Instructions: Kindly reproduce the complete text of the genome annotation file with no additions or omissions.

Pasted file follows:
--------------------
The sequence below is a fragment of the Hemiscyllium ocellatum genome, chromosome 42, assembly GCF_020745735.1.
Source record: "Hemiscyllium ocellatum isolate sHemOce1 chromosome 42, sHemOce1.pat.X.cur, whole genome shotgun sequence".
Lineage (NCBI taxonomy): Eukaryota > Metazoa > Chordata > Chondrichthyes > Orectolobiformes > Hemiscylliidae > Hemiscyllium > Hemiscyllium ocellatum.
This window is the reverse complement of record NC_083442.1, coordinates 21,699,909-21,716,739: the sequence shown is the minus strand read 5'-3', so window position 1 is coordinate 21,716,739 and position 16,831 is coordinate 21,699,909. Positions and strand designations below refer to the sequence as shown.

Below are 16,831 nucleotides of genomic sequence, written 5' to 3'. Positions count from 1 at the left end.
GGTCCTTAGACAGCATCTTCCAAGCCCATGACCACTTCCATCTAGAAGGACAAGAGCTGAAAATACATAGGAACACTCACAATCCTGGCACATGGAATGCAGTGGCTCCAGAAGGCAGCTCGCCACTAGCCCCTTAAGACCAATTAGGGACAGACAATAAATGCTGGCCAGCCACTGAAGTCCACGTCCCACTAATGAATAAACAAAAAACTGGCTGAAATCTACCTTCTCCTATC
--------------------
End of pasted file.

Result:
The sequence below is a fragment of the Hemiscyllium ocellatum genome, chromosome 42, assembly GCF_020745735.1.
Source record: "Hemiscyllium ocellatum isolate sHemOce1 chromosome 42, sHemOce1.pat.X.cur, whole genome shotgun sequence".
Lineage (NCBI taxonomy): Eukaryota > Metazoa > Chordata > Chondrichthyes > Orectolobiformes > Hemiscylliidae > Hemiscyllium > Hemiscyllium ocellatum.
This window is the reverse complement of record NC_083442.1, coordinates 21,699,909-21,716,739: the sequence shown is the minus strand read 5'-3', so window position 1 is coordinate 21,716,739 and position 16,831 is coordinate 21,699,909. Positions and strand designations below refer to the sequence as shown.

Below are 16,831 nucleotides of genomic sequence, written 5' to 3'. Positions count from 1 at the left end.
GGTCCTTAGACAGCATCTTCCAAGCCCATGACCACTTCCATCTAGAAGGACAAGAGCTGAAAATACATAGGAACACTCACAATCCTGGCACATGGAATGCAGTGGCTCCAGAAGGCAGCTCGCCACTAGCCCCTTAAGACCAATTAGGGACAGACAATAAATGCTGGCCAGCCACTGAAGTCCACGTCCCACTAATGAATAAACAAAAAACTGGCTGAAATCTACCTTCTCCTATC